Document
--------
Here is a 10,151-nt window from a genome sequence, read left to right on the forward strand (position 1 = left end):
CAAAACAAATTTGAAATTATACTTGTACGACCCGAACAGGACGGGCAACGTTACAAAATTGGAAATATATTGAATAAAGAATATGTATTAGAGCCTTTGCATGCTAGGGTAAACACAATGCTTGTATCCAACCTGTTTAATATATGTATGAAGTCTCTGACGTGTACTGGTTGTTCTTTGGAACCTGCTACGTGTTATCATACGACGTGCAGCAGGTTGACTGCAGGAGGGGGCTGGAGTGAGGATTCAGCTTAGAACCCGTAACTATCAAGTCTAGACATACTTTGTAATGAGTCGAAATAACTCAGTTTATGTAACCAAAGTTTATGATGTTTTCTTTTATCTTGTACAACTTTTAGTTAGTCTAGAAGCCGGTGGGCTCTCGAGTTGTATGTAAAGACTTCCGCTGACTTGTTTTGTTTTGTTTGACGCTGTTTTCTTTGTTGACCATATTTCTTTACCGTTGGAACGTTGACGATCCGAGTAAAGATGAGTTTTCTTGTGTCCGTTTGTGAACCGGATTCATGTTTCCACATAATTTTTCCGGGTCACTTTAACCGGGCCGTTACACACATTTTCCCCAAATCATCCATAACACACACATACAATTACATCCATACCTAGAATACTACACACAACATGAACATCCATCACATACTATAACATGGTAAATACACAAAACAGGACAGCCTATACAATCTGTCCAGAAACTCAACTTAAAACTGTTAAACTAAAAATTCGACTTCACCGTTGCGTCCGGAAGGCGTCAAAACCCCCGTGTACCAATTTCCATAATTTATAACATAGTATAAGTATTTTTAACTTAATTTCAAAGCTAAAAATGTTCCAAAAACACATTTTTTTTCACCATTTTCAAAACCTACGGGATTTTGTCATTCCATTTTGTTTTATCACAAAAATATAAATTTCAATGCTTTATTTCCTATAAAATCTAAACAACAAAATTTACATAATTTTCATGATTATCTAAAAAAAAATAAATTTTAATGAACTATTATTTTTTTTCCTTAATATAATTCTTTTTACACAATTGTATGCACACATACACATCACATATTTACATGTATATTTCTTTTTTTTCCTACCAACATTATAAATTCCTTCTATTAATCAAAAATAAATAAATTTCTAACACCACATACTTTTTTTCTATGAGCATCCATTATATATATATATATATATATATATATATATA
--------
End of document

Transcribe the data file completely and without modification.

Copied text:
Here is a 10,151-nt window from a genome sequence, read left to right on the forward strand (position 1 = left end):
CAAAACAAATTTGAAATTATACTTGTACGACCCGAACAGGACGGGCAACGTTACAAAATTGGAAATATATTGAATAAAGAATATGTATTAGAGCCTTTGCATGCTAGGGTAAACACAATGCTTGTATCCAACCTGTTTAATATATGTATGAAGTCTCTGACGTGTACTGGTTGTTCTTTGGAACCTGCTACGTGTTATCATACGACGTGCAGCAGGTTGACTGCAGGAGGGGGCTGGAGTGAGGATTCAGCTTAGAACCCGTAACTATCAAGTCTAGACATACTTTGTAATGAGTCGAAATAACTCAGTTTATGTAACCAAAGTTTATGATGTTTTCTTTTATCTTGTACAACTTTTAGTTAGTCTAGAAGCCGGTGGGCTCTCGAGTTGTATGTAAAGACTTCCGCTGACTTGTTTTGTTTTGTTTGACGCTGTTTTCTTTGTTGACCATATTTCTTTACCGTTGGAACGTTGACGATCCGAGTAAAGATGAGTTTTCTTGTGTCCGTTTGTGAACCGGATTCATGTTTCCACATAATTTTTCCGGGTCACTTTAACCGGGCCGTTACACACATTTTCCCCAAATCATCCATAACACACACATACAATTACATCCATACCTAGAATACTACACACAACATGAACATCCATCACATACTATAACATGGTAAATACACAAAACAGGACAGCCTATACAATCTGTCCAGAAACTCAACTTAAAACTGTTAAACTAAAAATTCGACTTCACCGTTGCGTCCGGAAGGCGTCAAAACCCCCGTGTACCAATTTCCATAATTTATAACATAGTATAAGTATTTTTAACTTAATTTCAAAGCTAAAAATGTTCCAAAAACACATTTTTTTTCACCATTTTCAAAACCTACGGGATTTTGTCATTCCATTTTGTTTTATCACAAAAATATAAATTTCAATGCTTTATTTCCTATAAAATCTAAACAACAAAATTTACATAATTTTCATGATTATCTAAAAAAAAATAAATTTTAATGAACTATTATTTTTTTTCCTTAATATAATTCTTTTTACACAATTGTATGCACACATACACATCACATATTTACATGTATATTTCTTTTTTTTCCTACCAACATTATAAATTCCTTCTATTAATCAAAAATAAATAAATTTCTAACACCACATACTTTTTTTCTATGAGCATCCATTATATATATATATATATATATATATATATATA